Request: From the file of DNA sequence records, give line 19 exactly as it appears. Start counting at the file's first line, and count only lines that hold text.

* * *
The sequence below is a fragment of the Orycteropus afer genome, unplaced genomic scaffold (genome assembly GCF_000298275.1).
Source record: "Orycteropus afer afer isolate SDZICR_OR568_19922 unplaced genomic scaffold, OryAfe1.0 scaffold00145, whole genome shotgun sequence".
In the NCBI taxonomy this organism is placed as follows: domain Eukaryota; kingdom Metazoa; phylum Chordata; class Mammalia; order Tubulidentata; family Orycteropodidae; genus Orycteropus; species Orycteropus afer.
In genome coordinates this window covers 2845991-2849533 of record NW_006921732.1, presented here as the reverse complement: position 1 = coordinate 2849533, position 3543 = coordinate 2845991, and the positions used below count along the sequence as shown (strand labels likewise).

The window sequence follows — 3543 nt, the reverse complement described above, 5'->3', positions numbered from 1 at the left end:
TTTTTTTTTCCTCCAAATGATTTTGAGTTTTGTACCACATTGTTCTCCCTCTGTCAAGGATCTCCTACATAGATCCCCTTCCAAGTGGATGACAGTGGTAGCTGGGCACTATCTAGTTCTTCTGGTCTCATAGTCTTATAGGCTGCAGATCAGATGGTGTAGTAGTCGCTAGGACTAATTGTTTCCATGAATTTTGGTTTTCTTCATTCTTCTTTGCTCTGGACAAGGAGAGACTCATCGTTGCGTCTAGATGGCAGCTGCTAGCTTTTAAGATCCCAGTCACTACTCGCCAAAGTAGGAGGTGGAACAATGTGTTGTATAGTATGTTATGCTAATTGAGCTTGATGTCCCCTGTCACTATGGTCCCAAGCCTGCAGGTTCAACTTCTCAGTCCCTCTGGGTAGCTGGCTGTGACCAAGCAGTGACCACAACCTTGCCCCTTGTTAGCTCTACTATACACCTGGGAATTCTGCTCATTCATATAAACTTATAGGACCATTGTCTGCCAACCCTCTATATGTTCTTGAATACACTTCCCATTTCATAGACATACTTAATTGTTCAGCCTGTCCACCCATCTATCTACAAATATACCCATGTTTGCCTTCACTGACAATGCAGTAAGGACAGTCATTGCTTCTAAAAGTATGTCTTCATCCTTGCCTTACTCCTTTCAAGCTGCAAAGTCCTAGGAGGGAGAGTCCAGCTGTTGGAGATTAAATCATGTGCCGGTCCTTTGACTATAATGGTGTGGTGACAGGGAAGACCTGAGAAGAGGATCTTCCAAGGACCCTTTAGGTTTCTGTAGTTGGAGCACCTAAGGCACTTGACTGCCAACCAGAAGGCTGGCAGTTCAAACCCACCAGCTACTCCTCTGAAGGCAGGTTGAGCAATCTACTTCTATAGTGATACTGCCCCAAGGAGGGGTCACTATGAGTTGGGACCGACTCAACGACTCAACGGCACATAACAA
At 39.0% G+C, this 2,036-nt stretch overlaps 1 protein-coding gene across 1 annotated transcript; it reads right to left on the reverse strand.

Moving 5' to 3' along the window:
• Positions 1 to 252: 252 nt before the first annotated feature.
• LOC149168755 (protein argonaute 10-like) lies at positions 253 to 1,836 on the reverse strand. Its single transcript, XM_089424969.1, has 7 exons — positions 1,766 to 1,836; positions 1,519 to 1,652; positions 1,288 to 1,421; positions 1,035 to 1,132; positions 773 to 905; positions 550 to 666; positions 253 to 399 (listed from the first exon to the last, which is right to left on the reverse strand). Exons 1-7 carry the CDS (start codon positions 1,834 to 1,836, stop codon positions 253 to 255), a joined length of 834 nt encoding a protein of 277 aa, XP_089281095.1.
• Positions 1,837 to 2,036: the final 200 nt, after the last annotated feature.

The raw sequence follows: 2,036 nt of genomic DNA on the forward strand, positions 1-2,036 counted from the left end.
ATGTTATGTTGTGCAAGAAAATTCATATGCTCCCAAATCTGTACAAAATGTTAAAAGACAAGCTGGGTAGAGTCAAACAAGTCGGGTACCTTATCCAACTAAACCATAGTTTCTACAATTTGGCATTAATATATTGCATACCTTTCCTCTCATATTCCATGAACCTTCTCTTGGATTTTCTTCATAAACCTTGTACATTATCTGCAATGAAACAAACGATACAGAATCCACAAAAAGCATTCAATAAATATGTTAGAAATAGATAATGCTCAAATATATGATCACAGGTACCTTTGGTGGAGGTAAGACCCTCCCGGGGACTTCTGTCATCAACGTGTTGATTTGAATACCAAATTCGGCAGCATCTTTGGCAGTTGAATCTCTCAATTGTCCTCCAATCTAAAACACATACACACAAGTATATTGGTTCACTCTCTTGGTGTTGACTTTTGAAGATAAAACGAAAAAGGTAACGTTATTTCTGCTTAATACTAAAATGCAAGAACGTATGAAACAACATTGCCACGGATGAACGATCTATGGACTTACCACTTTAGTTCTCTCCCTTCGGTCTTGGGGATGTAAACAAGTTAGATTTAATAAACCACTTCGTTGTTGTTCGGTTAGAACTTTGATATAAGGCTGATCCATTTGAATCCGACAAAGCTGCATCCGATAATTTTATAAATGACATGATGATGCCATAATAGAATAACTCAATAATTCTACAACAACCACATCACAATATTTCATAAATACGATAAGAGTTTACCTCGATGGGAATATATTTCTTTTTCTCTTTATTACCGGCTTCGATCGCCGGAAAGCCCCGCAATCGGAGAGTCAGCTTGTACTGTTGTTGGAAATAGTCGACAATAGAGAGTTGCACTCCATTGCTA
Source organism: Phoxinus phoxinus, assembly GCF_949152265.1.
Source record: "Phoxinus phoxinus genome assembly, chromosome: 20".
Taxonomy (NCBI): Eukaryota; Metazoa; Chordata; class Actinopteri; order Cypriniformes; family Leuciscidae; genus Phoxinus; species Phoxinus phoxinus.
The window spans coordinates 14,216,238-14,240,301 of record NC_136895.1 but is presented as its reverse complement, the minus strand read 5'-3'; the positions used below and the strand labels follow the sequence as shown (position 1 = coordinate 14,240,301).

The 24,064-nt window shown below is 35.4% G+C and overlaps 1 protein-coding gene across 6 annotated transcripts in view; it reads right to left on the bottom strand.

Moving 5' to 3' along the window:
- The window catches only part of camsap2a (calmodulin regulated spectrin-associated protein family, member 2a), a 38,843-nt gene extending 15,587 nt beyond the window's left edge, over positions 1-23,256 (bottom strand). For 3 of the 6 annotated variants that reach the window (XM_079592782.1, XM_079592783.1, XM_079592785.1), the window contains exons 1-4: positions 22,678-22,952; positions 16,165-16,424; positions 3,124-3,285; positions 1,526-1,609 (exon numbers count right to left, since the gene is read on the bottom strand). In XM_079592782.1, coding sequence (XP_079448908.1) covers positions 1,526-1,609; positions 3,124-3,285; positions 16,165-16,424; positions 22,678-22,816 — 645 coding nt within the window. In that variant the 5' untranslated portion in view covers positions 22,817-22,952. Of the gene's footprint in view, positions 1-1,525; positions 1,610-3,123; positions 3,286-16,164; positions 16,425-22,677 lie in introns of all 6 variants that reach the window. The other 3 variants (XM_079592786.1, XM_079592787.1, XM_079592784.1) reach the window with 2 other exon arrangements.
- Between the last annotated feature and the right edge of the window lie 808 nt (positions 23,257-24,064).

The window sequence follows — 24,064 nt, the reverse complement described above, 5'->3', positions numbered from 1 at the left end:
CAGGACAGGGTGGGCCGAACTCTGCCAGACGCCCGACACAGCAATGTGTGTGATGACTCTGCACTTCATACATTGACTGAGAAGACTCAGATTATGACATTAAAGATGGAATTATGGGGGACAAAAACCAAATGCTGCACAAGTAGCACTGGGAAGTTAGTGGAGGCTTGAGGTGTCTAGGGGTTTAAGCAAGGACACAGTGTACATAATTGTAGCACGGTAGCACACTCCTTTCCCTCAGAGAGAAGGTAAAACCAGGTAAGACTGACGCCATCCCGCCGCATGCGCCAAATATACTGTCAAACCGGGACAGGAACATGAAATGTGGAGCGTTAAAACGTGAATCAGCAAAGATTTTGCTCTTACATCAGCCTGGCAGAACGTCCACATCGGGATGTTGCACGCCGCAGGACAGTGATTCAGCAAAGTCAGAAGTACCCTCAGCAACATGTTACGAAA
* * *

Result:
Moving 5' to 3' along the window: